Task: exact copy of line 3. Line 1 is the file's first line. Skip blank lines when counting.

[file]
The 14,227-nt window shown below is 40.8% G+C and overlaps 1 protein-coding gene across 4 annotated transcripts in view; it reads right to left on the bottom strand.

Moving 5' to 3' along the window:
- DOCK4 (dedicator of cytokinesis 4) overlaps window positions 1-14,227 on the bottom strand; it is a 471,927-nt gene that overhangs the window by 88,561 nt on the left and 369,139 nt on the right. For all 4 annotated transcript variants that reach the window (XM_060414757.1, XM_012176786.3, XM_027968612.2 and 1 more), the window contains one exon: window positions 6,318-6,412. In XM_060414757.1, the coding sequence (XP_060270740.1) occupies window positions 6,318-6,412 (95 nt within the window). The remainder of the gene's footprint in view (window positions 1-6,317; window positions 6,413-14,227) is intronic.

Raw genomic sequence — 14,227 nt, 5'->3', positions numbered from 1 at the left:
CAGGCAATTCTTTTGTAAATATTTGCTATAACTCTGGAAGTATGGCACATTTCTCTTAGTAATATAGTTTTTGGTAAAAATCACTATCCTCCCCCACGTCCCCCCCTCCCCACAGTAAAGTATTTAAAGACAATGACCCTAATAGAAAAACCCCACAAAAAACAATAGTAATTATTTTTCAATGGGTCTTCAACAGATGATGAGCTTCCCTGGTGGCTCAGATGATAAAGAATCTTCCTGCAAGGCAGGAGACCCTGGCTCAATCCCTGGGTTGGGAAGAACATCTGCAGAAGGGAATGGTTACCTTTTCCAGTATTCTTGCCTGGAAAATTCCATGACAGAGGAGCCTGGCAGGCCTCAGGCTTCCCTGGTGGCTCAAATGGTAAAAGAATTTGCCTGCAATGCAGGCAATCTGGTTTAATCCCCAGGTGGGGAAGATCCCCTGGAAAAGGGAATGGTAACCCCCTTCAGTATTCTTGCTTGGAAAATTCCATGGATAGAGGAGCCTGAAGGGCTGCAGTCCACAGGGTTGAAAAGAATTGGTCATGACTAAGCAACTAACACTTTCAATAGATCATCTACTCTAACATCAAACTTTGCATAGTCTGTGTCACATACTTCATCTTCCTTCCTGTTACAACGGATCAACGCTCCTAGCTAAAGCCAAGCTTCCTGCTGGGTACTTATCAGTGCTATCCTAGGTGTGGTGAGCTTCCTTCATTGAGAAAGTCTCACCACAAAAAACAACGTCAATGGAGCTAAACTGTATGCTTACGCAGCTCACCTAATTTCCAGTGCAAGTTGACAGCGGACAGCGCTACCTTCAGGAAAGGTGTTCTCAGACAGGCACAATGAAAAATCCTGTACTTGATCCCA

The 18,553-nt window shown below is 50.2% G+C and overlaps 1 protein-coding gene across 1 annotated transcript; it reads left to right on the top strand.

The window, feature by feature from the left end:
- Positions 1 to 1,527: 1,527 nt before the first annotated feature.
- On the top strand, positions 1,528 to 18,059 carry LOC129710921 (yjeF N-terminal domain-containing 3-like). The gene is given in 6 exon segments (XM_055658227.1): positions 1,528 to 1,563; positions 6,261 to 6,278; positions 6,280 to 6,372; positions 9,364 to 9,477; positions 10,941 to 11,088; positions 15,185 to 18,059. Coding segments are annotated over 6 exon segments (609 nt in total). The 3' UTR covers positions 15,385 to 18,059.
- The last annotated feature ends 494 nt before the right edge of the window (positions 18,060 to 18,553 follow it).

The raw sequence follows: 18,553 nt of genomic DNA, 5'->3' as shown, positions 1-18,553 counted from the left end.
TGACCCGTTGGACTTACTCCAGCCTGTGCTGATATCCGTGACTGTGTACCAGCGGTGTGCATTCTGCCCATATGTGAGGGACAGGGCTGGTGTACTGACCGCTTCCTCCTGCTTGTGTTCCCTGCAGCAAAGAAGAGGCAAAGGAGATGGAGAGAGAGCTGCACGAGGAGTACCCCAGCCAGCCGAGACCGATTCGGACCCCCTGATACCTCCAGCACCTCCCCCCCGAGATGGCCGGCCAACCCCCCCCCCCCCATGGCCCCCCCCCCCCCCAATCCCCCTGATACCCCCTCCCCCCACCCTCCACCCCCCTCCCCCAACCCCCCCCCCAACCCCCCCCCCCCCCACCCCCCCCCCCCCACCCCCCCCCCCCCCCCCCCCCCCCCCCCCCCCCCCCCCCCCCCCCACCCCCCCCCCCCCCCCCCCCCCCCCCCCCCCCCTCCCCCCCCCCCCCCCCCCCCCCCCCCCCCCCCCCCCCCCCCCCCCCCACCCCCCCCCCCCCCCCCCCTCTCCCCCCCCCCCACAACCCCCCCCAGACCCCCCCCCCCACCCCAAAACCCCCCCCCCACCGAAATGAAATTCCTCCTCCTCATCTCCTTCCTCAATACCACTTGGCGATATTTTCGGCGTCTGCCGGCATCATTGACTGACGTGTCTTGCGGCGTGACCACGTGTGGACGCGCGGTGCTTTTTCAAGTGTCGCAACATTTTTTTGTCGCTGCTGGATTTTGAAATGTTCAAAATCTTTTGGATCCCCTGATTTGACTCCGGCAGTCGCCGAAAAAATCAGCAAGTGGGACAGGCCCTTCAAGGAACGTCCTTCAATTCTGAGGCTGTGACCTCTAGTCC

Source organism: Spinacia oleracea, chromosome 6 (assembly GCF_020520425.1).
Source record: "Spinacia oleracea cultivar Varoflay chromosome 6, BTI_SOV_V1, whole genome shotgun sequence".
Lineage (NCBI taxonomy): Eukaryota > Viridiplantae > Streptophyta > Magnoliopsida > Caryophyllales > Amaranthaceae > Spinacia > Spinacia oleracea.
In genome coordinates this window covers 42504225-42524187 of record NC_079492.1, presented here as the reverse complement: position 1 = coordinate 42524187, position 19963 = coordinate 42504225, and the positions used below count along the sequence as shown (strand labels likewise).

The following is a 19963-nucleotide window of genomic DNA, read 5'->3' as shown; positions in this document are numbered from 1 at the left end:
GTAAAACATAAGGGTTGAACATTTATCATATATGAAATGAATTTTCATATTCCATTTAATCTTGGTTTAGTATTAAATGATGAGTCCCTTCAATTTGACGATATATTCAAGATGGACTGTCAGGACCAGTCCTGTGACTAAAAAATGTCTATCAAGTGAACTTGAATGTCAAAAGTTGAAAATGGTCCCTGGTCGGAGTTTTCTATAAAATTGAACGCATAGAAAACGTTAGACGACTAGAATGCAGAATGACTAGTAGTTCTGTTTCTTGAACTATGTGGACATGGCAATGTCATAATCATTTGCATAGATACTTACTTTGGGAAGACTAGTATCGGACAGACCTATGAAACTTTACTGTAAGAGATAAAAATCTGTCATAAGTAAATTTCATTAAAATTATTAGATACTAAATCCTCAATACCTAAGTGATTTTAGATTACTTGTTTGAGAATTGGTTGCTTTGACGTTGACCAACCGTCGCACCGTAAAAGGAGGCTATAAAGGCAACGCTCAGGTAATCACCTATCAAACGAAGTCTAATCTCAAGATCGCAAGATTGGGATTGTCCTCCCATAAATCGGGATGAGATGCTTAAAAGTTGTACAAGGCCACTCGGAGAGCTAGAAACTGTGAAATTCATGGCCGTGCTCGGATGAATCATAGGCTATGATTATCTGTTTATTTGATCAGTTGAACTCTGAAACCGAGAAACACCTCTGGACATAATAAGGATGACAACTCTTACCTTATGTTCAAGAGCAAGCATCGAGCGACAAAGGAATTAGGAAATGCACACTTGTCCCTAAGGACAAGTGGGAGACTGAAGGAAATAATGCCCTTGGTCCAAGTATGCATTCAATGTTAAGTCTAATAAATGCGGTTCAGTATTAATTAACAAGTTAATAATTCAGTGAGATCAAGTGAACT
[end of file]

- DOCK4 (dedicator of cytokinesis 4) overlaps window positions 1-14,227 on the bottom strand; it is a 471,927-nt gene that overhangs the window by 88,561 nt on the left and 369,139 nt on the right. For all 4 annotated transcript variants that reach the window (XM_060414757.1, XM_012176786.3, XM_027968612.2 and 1 more), the window contains one exon: window positions 6,318-6,412. In XM_060414757.1, the coding sequence (XP_060270740.1) occupies window positions 6,318-6,412 (95 nt within the window). The remainder of the gene's footprint in view (window positions 1-6,317; window positions 6,413-14,227) is intronic.